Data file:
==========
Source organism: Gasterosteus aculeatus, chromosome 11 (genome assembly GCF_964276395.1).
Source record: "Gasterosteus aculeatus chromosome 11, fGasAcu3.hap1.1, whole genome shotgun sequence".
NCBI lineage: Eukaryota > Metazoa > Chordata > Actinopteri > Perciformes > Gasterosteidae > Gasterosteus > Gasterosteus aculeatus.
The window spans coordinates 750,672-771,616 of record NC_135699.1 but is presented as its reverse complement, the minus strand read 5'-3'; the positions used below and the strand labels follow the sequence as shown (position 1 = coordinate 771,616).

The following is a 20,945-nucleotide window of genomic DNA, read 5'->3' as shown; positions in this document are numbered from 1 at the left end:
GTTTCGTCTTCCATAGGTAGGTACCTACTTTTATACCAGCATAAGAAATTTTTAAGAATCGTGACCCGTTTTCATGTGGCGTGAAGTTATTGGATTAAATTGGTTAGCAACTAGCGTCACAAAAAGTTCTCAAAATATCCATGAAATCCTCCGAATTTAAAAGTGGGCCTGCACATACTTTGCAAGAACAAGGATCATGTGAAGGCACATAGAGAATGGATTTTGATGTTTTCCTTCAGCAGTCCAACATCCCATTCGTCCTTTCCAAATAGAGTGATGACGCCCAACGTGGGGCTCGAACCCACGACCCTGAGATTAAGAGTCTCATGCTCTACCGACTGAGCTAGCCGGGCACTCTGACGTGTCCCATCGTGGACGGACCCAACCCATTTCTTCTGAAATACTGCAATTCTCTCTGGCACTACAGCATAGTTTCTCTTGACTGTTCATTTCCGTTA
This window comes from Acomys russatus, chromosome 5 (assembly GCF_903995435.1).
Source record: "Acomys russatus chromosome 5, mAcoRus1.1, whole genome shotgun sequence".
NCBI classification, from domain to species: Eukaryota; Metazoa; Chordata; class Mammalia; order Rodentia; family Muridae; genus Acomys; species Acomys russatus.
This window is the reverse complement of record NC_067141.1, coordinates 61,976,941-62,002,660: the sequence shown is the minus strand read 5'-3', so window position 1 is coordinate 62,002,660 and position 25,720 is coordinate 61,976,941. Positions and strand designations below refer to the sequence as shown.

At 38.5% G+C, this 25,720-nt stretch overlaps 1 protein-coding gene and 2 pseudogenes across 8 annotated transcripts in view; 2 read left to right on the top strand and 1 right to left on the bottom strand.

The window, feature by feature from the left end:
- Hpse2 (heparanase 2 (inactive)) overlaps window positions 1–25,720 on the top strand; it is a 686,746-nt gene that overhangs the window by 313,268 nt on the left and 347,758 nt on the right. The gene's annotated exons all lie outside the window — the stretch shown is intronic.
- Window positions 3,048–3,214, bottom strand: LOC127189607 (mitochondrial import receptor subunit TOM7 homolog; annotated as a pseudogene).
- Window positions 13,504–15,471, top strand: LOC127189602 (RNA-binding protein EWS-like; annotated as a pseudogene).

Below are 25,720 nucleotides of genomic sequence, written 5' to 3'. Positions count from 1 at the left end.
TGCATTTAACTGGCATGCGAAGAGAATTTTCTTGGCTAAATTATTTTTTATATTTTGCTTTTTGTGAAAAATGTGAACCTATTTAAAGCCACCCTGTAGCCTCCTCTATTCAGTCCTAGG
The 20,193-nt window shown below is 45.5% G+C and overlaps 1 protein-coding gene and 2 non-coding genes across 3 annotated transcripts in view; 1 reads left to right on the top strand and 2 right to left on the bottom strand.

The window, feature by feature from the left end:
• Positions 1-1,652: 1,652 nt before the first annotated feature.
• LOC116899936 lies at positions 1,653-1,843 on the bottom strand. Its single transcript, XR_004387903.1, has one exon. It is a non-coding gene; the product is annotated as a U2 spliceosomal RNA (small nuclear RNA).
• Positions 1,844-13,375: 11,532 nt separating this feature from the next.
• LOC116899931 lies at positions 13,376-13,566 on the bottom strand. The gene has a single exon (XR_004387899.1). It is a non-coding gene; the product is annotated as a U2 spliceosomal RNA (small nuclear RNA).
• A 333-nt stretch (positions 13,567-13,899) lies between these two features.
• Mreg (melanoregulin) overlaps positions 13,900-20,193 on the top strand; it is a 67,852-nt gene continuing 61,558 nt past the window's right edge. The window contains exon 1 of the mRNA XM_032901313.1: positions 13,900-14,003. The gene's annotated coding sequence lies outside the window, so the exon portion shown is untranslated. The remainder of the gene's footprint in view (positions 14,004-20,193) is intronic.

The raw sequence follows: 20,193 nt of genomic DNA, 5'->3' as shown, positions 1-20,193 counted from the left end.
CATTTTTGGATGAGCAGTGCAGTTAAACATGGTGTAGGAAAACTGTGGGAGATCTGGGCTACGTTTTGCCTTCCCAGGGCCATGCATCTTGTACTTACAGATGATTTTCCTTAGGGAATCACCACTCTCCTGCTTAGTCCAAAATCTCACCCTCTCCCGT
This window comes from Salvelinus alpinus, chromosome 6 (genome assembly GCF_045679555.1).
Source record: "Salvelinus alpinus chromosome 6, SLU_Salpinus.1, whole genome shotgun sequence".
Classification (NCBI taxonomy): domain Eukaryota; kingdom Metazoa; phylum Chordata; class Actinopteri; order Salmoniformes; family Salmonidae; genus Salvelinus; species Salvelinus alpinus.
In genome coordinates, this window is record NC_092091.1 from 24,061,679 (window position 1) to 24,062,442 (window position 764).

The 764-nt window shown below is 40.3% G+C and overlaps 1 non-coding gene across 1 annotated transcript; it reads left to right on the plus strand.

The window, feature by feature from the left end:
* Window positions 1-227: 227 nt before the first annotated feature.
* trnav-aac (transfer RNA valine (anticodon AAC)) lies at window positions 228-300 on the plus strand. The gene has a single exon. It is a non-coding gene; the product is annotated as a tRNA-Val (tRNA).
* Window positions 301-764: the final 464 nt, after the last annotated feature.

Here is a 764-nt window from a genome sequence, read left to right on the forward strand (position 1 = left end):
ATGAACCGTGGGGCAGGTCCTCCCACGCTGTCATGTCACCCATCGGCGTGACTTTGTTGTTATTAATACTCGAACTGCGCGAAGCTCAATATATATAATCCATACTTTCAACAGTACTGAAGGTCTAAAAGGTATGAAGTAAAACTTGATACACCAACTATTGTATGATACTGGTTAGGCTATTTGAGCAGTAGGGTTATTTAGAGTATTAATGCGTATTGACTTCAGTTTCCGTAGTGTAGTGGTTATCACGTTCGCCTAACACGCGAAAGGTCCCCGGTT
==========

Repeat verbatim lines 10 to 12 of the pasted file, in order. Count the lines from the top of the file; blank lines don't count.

This window is the reverse complement of record NC_067141.1, coordinates 61,976,941-62,002,660: the sequence shown is the minus strand read 5'-3', so window position 1 is coordinate 62,002,660 and position 25,720 is coordinate 61,976,941. Positions and strand designations below refer to the sequence as shown.

At 38.5% G+C, this 25,720-nt stretch overlaps 1 protein-coding gene and 2 pseudogenes across 8 annotated transcripts in view; 2 read left to right on the top strand and 1 right to left on the bottom strand.

The window, feature by feature from the left end: